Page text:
University of Illinois

Professor Emeritus F. W. Lancaster passes away

Filed under: School News
Posted: Aug. 28, 2013

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Photo by McCandless Photography
F. W. “Wilf” Lancaster, GSLIS professor emeritus, passed away on Sunday, August 25, at his home in Urbana, Illinois. He was 79 years old. He is survived by his wife of 52 years, Cesaria; his children, Miriam, Owen, Jude, Aaron, Lakshmi, and Raji; and his 13 grandchildren.

A visitation will be held at 10:00 a.m. on Friday, August 30, at St. Patrick’s Catholic Church in Urbana with a funeral Mass to follow at 11:00 a.m. Interment will occur immediately thereafter at Clements Cemetery on High Cross Road in Urbana. A funeral lunch will follow at St. Patrick’s. In lieu of flowers, please make contributions to Save the Children or the World Wildlife Fund.

Lancaster graduated as an associate of the British Library Association from the University of Northumbria at Newcastle, England, in 1955. After gaining experience as a senior assistant at the Newcastle-upon-Tyne Public Libraries, Lancaster immigrated to the United States in 1959. He became known for his revolutionary work in the evaluation and management of MEDLARS, the National Library of Medicine’s computerized bibliographic retrieval system for articles in academic journals in medicine and allied health professions. Though one of the earliest evaluations of a computer-based retrieval system, it continues to have a lasting impact on information systems today.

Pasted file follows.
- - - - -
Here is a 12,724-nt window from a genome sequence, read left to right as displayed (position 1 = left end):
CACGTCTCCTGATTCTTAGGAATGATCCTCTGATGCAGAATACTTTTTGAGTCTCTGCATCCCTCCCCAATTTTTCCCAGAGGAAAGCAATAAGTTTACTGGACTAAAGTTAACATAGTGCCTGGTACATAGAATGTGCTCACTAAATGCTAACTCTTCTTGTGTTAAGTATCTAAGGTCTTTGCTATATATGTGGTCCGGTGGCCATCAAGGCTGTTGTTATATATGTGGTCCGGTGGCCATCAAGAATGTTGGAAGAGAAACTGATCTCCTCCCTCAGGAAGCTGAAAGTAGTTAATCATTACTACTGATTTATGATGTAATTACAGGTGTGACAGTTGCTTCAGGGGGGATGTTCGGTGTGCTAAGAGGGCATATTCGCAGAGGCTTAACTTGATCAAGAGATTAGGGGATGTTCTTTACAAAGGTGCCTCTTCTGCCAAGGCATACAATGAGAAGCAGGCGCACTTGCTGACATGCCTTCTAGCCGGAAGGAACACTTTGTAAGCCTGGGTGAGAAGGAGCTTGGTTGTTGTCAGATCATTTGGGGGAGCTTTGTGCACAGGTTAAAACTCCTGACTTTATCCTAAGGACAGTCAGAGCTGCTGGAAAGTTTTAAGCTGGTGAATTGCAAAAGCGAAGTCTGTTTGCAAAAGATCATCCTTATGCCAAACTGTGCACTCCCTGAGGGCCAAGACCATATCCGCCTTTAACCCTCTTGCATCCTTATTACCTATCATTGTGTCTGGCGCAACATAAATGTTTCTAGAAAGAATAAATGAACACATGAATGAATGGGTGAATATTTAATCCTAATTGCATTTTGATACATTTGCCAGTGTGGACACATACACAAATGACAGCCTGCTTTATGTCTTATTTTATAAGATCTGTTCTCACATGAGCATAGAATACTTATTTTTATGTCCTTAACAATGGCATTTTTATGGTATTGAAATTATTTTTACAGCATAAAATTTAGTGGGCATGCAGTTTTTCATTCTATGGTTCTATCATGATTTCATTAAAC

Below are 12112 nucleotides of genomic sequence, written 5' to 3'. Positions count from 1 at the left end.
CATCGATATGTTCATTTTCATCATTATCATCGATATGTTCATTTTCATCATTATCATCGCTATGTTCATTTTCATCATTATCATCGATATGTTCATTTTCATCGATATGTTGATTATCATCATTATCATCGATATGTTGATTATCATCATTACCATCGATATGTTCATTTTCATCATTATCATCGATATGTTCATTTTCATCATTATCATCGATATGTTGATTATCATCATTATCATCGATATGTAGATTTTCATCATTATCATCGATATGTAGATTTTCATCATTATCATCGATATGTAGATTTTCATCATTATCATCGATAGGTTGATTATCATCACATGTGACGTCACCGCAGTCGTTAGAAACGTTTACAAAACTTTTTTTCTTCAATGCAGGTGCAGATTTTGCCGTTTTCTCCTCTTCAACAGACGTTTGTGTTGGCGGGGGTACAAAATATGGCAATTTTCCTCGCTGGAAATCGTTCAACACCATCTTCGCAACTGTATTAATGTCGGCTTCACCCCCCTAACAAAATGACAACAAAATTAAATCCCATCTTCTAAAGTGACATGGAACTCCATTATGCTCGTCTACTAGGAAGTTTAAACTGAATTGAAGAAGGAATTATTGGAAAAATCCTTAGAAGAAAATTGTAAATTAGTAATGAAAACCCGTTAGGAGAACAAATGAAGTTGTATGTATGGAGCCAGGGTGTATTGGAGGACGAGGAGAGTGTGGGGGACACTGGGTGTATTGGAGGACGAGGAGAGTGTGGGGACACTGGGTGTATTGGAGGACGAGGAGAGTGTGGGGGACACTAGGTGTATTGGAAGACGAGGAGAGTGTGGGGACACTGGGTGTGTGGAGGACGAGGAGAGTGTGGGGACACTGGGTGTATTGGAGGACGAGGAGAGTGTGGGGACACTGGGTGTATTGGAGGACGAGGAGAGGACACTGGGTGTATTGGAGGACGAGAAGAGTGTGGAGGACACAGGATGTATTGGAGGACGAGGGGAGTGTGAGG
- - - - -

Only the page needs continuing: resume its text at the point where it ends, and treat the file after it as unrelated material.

Lancaster joined GSLIS in 1970 as an associate professor and director of the biomedical librarianship program (1970-73); in 1972, he became a full professor; and in 1992, following his retirement, he was honored with the title of professor emeritus. During his distinguished career, he taught courses in information retrieval, bibliometrics, bibliographic organization, and the evaluation of library and information services. He served as the editor of Library Trends, a quarterly journal examining critical trends in professional librarianship, from 1986 to 2006. For the period from 1989 to 1992, he was named University Scholar, a prestigious program recognizing the University’s most talented teachers, scholars, and researchers.